Cyprus: Vote on UNFICYP Mandate Renewal Resolution*
Tomorrow (28 July), the Security Council is scheduled to vote on a draft resolution renewing the mandate of the UN Peacekeeping Force in Cyprus (UNFICYP) for another six months, until 31 January 2023. The UK, the penholder on Cyprus, circulated a first draft of the resolution on 18 July and members held one round of negotiations on 20 July. After passing silence yesterday afternoon (26 July), the draft text was put in blue.
The negotiations on the draft resolution appear to have been smooth, reflecting the Council’s united support for UNFICYP’s work. The draft text in blue renews the mission’s mandate without making any changes to the mission’s core mandate and tasks, which were most recently outlined in resolution 2618 of 27 January. Some language was modified to reflect recent developments.
The political process in Cyprus has traditionally been the central focus of UNFICYP mandate renewal negotiations. Over the past six months, there has been no meaningful progress on the political front and no direct formal engagement between the Cypriot leaders in the context of unification talks. The last informal meeting of the “five-plus-one” format—which convened Greek Cypriot leader Nicos Anastasiades, Turkish Cypriot leader Ersin Tatar, and representatives of the three guarantor powers (Greece, Turkey and the UK) under UN auspices—was held in late April 2021. The meeting failed to establish agreement between the two delegations to proceed with formal negotiations.
Discussions regarding the appointment of a UN envoy on Cyprus to succeed Jane Holl Lute, who resigned in September 2021, also remain deadlocked due to disagreements among the Cypriot parties over the title, role and mandate of Lute’s successor. The draft resolution in blue urges the sides to renew their efforts to secure a settlement based on a bicommunal, bizonal federation (BBF) with political equality and reiterates the Council’s support for the Secretary-General’s proposal for a UN envoy to lead further engagement in the search for common ground for the resumption of formal negotiations.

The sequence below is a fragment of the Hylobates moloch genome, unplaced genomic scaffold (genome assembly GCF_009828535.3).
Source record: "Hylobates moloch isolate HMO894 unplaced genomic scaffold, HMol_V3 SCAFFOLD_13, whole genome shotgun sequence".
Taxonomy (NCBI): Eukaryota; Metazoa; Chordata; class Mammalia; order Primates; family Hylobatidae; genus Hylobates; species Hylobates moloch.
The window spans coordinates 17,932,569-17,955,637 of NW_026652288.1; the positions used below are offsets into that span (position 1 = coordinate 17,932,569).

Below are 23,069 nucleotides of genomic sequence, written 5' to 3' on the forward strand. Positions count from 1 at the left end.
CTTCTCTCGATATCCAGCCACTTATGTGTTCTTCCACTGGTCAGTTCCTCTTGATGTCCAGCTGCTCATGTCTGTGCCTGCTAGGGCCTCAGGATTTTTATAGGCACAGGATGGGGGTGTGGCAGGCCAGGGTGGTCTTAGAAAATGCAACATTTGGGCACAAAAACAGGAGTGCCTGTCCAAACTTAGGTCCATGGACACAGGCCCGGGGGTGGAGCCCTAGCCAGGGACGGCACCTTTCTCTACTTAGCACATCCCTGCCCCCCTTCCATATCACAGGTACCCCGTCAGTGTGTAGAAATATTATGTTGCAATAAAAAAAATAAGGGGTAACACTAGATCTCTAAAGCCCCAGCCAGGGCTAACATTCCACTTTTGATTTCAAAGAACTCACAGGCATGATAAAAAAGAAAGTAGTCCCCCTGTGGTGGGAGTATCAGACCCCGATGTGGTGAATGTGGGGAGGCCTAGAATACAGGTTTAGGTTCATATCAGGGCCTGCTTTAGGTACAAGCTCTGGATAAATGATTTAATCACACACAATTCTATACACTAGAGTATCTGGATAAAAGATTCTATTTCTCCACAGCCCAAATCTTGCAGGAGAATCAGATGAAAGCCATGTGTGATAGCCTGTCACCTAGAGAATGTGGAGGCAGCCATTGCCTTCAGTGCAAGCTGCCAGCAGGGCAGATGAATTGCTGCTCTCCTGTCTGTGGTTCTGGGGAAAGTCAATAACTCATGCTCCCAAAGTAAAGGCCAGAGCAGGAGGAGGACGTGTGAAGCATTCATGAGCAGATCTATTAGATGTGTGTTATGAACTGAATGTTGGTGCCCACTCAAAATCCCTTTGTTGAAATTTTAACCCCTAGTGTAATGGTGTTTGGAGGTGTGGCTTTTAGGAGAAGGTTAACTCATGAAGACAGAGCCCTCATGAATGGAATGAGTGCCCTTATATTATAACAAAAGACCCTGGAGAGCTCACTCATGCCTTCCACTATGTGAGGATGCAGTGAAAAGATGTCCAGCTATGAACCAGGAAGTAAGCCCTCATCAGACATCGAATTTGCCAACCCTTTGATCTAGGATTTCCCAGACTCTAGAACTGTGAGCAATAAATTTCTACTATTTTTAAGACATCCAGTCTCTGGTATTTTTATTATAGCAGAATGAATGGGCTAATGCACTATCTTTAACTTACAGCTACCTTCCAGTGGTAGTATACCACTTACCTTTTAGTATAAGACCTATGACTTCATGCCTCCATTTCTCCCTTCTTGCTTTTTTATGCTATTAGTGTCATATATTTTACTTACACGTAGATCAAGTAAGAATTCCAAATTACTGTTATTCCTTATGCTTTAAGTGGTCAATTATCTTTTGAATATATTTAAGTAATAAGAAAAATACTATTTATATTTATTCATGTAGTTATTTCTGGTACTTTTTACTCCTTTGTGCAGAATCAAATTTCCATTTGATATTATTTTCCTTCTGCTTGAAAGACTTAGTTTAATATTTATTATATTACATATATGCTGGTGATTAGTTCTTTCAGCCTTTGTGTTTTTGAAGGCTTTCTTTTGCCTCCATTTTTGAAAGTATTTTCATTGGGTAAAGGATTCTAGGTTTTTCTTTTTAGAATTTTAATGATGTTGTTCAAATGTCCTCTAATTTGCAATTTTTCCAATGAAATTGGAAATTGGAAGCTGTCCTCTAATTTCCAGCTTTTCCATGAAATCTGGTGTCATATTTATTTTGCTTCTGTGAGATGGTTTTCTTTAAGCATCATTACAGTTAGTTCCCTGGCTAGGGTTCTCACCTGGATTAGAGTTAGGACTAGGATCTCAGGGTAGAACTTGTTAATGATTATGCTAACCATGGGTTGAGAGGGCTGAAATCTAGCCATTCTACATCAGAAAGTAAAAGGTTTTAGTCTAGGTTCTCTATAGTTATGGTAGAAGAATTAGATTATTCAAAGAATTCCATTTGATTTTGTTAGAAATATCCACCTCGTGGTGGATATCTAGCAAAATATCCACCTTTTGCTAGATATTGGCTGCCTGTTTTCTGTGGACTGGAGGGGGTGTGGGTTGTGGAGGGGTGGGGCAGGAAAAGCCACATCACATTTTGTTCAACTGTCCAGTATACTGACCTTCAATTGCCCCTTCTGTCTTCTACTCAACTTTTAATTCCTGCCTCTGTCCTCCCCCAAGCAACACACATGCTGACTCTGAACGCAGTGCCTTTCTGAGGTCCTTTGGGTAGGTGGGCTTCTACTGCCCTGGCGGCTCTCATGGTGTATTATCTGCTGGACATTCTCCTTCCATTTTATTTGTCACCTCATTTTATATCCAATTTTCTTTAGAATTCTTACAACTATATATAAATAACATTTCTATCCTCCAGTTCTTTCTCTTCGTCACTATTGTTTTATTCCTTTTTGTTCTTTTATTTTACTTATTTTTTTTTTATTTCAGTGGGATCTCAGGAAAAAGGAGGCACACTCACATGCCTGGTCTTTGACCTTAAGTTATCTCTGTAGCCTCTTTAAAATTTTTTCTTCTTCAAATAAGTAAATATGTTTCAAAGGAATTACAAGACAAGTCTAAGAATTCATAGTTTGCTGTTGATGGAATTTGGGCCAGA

Despite stalled progress on the political front, effective cooperation between the sides through the Technical Committee on Gender Equality resulted in agreement on an action plan to ensure women’s full, equal and meaningful participation in peace talks. To this end, the action plan proposes that all delegations in meetings leading up to and taking part in the settlement process include no more than two-thirds of any gender. This principle also applies to the appointment of co-chairs and members of working groups and technical committees supporting the peace talks. The plan also envisions strong engagement with civil society, including women and youth organisations, to solicit their views on the peace talks. The draft text in blue welcomes the adoption and launch of the action plan and urges the leaders of both sides to support the Technical Committee on Gender Equality to ensure that the action plan is effectively implemented.
The reports of the Secretary-General on UNFICYP (S/2022/533) and his mission of good offices in Cyprus (S/2022/534), issued on 5 July, emphasise the growing socioeconomic disparity between the two Cypriot communities as a result of the COVID-19 pandemic and the war in Ukraine. It appears that during negotiations, Russia objected to the inclusion of previously agreed language welcoming the Secretary-General’s reports because of their reference to the war in Ukraine. As a result, the draft resolution uses “taking note” rather than “welcoming” in reference to the two reports.